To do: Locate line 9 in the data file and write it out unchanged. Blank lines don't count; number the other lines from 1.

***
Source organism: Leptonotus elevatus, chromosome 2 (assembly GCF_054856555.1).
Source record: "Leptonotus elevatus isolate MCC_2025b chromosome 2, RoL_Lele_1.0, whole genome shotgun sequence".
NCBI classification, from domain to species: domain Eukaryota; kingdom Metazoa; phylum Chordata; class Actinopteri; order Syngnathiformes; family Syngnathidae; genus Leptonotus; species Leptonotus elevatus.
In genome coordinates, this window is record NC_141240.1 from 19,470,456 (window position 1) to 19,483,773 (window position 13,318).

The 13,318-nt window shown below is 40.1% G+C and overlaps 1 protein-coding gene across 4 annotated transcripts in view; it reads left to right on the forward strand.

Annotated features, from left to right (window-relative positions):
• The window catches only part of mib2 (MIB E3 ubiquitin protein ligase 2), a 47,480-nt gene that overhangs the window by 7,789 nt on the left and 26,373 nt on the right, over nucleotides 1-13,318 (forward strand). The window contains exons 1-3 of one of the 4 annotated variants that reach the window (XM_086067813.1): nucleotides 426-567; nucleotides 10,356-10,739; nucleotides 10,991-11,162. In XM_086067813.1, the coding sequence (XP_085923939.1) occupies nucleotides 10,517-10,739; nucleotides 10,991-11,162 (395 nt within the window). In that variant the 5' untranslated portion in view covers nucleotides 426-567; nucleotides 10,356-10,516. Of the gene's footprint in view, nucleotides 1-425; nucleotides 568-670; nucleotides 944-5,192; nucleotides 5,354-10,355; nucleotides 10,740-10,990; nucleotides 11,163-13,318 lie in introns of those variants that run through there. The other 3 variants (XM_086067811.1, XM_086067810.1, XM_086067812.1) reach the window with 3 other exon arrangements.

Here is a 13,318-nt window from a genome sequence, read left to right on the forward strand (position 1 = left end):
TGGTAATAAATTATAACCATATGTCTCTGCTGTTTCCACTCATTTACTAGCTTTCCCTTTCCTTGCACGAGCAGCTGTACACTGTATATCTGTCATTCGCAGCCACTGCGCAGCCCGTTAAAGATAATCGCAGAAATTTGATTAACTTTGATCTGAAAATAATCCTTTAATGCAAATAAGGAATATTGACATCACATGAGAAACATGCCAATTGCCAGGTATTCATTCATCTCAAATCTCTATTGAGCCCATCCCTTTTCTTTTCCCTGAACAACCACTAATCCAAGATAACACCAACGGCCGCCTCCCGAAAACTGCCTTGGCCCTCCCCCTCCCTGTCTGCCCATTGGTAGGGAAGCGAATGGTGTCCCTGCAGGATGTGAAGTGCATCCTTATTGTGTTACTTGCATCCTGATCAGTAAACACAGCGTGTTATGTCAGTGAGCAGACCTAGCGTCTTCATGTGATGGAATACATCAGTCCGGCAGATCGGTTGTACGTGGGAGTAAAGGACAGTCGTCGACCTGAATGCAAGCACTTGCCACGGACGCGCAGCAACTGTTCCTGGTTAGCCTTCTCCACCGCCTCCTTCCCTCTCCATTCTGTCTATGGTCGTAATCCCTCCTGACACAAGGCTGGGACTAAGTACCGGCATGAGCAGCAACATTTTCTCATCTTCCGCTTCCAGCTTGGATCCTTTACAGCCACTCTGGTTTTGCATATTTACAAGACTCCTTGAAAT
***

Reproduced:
TGGTAATAAATTATAACCATATGTCTCTGCTGTTTCCACTCATTTACTAGCTTTCCCTTTCCTTGCACGAGCAGCTGTACACTGTATATCTGTCATTCGCAGCCACTGCGCAGCCCGTTAAAGATAATCGCAGAAATTTGATTAACTTTGATCTGAAAATAATCCTTTAATGCAAATAAGGAATATTGACATCACATGAGAAACATGCCAATTGCCAGGTATTCATTCATCTCAAATCTCTATTGAGCCCATCCCTTTTCTTTTCCCTGAACAACCACTAATCCAAGATAACACCAACGGCCGCCTCCCGAAAACTGCCTTGGCCCTCCCCCTCCCTGTCTGCCCATTGGTAGGGAAGCGAATGGTGTCCCTGCAGGATGTGAAGTGCATCCTTATTGTGTTACTTGCATCCTGATCAGTAAACACAGCGTGTTATGTCAGTGAGCAGACCTAGCGTCTTCATGTGATGGAATACATCAGTCCGGCAGATCGGTTGTACGTGGGAGTAAAGGACAGTCGTCGACCTGAATGCAAGCACTTGCCACGGACGCGCAGCAACTGTTCCTGGTTAGCCTTCTCCACCGCCTCCTTCCCTCTCCATTCTGTCTATGGTCGTAATCCCTCCTGACACAAGGCTGGGACTAAGTACCGGCATGAGCAGCAACATTTTCTCATCTTCCGCTTCCAGCTTGGATCCTTTACAGCCACTCTGGTTTTGCATATTTACAAGACTCCTTGAAAT